The schedules will balance the need to achieve as many results as possible (i.e. parallel sessions) with giving the opportunity to as many members as possible to attend (i.e. sequential sections).

The indefatigable Christian Tulvan, the mind and the arm behind MDMS and MMSS, is currently working to extend MMSS to enable the chairs to add the list of documents to be considered and to create online session reports shared with and possibly co-edited by session participants.

So far MPEG has been lenient most of the time to late contributions (accepted if there is consensus to review the contribution). This time late contributions will simply not be considered.

No matter how good the forecast will be, It is expected that the schedule will change while the week progresses. If a change during the meeting is needed, it will be announced at least 24 hours in advance.

The next big challenge is the fact that MPEG is a truly global organisation. We do not have Hawaiian experts in attendance, but we do have experts from Australia (East Coast) to the USA (West Coast). That makes a total of 19 time zones. Therefore MPEG130 online will be conducted in 3 time slots starting at 05:00, 13:00 and 21:00 (times are GMT). The sessions inside will have durations less than 2 hours followed by a break.

Conclusions

Last but not least. MPEG is confident that the current emergency will be called off soon. The situation we are facing, however, is new and we simply don’t know when it will be over and if it will be for once or if this is just the first of future pandemics.

With MPEG130 online, MPEG not only wants to respond to the current industry needs, but also to fine tune its processes in an online context to be always ready to serve the industry and the people industry serves, no matter which are the external circumstances.

I don’t underestimate the challenge MPEG is facing with MPEG130 online, but I know I can rely on a dedicated leadership and membership.

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The impact of MPEG on the media industry

MPEG was established as an experts group on 1988/01/22 in Copenhagen, a likttle more that 32 tears ago. At that time, content media were already very important: voice communication; vinyl, compact cassettes, compact discs for audio; radio, mostly on terrestrial Hertzian channels; and television on 4 physical media: terrestrial Hertzian channels, satellite, cable and package media.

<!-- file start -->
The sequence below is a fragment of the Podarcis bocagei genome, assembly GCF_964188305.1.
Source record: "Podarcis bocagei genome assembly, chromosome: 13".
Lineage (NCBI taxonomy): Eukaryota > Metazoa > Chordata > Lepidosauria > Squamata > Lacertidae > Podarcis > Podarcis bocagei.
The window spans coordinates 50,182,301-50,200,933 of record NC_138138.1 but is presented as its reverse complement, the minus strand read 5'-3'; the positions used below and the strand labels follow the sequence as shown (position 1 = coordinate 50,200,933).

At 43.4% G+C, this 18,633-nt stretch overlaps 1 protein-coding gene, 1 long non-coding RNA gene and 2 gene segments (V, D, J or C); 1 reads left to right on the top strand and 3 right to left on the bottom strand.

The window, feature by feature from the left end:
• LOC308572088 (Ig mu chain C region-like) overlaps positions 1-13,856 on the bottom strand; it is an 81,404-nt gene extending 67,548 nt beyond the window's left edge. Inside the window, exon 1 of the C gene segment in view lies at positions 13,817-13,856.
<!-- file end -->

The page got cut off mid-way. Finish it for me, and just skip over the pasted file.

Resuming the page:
The way individual media evolved was a result of the technology adopted to represent content media and the way content media were distributed. Industry shared some elements of the technologies but each industry introduced many differences. The situation was further exacerbated by different choice made by different countries and regions, sometimes justified by the fact that some countries introduced a technology earlier (like 415 lines of UK TV before WW II and 525 lines od US TV some years later). In some other cases there was no justification at all.

The figure below represents the actors of 1988:

  1. Two forms of wireless radio and television (terrestrial and satellite)
  2. Wired radio and television (cable)
  3. Physical distribution (package media)
  4. Theatrical movies distribution
  5. Content industry variously interconnected with the distribution industries.

The figure includes also two industries who, at that time, did not have an actual business in content distribution. Telecommunications was actively vying for a future role (although at that time some telcos were running cable television services as a separate business from telephony both as public services). The second industry was information technology. Few at that time expected that the internet protocol, an outcome of the information technology industry because it was designed to enable computers to communicate, would become the common means to transport media. However, eventually that is what it did.